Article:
So how does this tied into tax debt?

History has shown me that people do not wake up in the morning and decide that they want to start carrying a balance owing to the Canada Revenue Agency.  Nobody wants to worry when they go to use their debit card that there might not be funds there as a result of a CRA bank garnishment, or when they go to sell their home find out that there is a lien on it.

Tax problem occur over time and as the time passes and interest accumulates, people find their ability to deal with it declines and before you know it, the amount owing is massive and the CRA is breathing down your neck.

So imagine if after rushing to have your tax return completed – so you can get back a couple of hundred dollars – you find out that you owed money instead.  Now you have a tax problem.  A tax problem that you have not budgeted for.  Now in collections, you have time find a way to pay off this amount owing, and fast, before the CRA takes legal actions.  You can ask friends and family for money, or consider a second job to pay that off.  It can be done, it can take time, or it can snowball and you become a chronic tax debtor in the eyes of the CRA.

Now the fun starts.  Visits to your house, your employer and notices to your bank or clients all run the risk of causing you long-term embarrassment.

If only there was a solution available to help out the repayment.

Well, there is.

This scenario could be completely different if you have taken the time to speak with an accountant, or a reputable tax firm and knew in advance that you might owe and together you had the opportunity to determine the best way to handle this impeding debt by placing money into your RRSP, or applying for, and claiming deductions to reduce your amount of taxes owing at year-end.  With a good accountant, your tax planning is not just for the current year, but also for future years.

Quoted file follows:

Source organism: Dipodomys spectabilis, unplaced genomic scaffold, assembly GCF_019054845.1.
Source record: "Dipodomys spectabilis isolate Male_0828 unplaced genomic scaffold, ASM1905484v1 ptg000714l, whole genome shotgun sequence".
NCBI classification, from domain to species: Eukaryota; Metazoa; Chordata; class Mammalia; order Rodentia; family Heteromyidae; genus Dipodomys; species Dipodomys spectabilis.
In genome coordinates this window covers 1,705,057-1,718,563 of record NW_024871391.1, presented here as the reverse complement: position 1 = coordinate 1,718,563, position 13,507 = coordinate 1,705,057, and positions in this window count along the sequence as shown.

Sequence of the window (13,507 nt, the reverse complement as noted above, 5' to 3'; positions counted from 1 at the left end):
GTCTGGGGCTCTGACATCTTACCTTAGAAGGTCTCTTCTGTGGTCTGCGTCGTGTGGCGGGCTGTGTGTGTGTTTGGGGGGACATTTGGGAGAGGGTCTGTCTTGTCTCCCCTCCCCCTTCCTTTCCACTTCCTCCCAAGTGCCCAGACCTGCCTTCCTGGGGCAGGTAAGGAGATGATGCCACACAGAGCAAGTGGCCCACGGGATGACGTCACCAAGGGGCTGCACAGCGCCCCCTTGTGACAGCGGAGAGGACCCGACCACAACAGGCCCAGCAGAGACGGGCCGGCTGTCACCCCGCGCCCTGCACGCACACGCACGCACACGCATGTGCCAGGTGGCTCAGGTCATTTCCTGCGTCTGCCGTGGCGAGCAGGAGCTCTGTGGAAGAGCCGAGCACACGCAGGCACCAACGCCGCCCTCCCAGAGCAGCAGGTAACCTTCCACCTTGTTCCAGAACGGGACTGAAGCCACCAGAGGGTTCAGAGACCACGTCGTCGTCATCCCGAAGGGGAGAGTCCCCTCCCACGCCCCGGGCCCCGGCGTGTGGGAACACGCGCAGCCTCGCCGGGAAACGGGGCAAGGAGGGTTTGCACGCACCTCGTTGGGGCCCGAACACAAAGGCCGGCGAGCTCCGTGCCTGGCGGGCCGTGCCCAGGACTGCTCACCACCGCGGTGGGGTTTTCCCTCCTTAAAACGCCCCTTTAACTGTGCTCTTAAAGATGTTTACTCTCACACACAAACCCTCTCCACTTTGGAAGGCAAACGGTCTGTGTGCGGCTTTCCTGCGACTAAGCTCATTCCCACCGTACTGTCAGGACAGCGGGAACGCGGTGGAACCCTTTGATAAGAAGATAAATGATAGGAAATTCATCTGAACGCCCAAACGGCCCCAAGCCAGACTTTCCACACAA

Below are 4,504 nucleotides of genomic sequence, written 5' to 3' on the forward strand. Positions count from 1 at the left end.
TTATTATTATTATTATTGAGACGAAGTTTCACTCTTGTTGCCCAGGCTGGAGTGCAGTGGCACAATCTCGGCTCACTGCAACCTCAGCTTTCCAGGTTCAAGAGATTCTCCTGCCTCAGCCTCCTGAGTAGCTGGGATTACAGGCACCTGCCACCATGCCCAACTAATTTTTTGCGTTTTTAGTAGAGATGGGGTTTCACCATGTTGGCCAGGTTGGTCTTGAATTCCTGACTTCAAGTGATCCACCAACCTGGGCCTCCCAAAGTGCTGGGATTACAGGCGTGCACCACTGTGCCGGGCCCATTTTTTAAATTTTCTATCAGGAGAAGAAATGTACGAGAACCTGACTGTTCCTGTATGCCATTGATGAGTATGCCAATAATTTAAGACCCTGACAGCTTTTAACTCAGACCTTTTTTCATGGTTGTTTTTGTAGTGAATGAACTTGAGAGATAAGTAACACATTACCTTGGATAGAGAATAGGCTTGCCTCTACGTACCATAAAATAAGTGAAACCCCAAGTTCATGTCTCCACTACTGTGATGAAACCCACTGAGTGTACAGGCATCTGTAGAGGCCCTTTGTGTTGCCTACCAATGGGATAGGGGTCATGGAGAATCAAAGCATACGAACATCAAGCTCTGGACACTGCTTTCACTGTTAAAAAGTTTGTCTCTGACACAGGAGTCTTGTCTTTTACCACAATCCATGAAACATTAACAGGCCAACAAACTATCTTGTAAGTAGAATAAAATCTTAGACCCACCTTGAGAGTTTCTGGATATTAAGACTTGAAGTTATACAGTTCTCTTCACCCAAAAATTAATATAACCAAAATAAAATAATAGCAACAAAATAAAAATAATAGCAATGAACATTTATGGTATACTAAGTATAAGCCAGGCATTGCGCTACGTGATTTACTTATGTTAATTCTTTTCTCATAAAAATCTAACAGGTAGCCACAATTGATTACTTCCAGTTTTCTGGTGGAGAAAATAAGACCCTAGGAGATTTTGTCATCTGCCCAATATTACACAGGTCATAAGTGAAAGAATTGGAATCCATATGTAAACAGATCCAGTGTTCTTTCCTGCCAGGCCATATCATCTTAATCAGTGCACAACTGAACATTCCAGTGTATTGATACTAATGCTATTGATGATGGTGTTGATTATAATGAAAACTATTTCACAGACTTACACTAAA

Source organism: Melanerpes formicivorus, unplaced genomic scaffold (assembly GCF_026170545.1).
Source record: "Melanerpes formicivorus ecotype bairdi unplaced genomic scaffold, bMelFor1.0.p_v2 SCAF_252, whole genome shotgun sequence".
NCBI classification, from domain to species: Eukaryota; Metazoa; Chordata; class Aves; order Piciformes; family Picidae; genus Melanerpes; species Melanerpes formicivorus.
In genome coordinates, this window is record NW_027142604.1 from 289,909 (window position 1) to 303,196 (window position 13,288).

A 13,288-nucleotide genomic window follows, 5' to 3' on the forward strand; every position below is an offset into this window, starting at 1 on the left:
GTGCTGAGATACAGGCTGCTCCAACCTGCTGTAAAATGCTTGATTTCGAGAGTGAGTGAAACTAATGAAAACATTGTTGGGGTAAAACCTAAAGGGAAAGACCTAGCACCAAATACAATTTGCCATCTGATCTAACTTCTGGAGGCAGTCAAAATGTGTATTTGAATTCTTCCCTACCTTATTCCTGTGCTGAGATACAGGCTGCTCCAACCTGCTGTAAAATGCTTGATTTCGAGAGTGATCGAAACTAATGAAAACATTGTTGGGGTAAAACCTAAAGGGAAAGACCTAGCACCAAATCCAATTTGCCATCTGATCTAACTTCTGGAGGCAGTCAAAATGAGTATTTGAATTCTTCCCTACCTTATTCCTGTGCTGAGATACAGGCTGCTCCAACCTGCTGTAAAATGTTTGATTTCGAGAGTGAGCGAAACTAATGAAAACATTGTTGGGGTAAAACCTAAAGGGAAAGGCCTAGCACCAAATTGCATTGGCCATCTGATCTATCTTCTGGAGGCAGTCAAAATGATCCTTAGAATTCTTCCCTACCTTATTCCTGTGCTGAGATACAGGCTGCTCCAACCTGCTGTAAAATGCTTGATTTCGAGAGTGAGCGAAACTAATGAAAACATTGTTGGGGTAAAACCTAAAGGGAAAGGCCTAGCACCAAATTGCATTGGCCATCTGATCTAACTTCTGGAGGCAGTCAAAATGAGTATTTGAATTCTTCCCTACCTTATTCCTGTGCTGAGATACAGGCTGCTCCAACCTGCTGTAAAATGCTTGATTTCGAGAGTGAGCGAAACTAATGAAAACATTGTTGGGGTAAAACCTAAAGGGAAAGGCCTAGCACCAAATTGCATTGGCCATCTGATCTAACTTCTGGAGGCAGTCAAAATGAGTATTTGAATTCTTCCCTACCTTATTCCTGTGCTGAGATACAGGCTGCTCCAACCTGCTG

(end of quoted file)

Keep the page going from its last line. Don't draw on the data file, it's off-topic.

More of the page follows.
Wouldn’t that make more sense?

One of the first questions I ask a prospective client, or anyone who comes to me for tax advice, is who completed your tax return and what are their credentials.  It’s important because I have taken tax returns which owed the CRA $3000, $4000 or $5000 each year and turned them in to $4000 and $5000 credit returns just by claiming deductions and tax credits available to those taxpayers which their tax preparation service either didn’t know about or didn’t care about.  You only get so much service for $50.

There is nothing illegal in doing that, and provided that there is legitimate supporting documentation, the CRA wouldn’t reject the claim.

So instead of rushing to have your return completed for $40 or $50, think about spending the extra money this year and take advantage of an accounting firm which will sit with you, determine how to minimize your tax expenditures for this year and for future years.

Pay what you owe and not a cent more, and if you’re getting money back every year find out why.  Learn which deductions you may be eligible for and start keeping your receipts.

Take control of your year-end tax filing and stop sending the CRA penalty and interest revenue.

If you already have a tax problem, you need to have tax experts review your prior year tax returns to look for missed deductions and credits.  With a simple amending of the return, your balance could be reduced or wiped out completely.  This really is the best way to start resolving your tax problem.

It’s what I do.  For you.

It’s worth the money!

If you are looking for an alternative, some assistance, or have tax questions, contact us at info@intaxicating.ca and let’s get the ball rolling.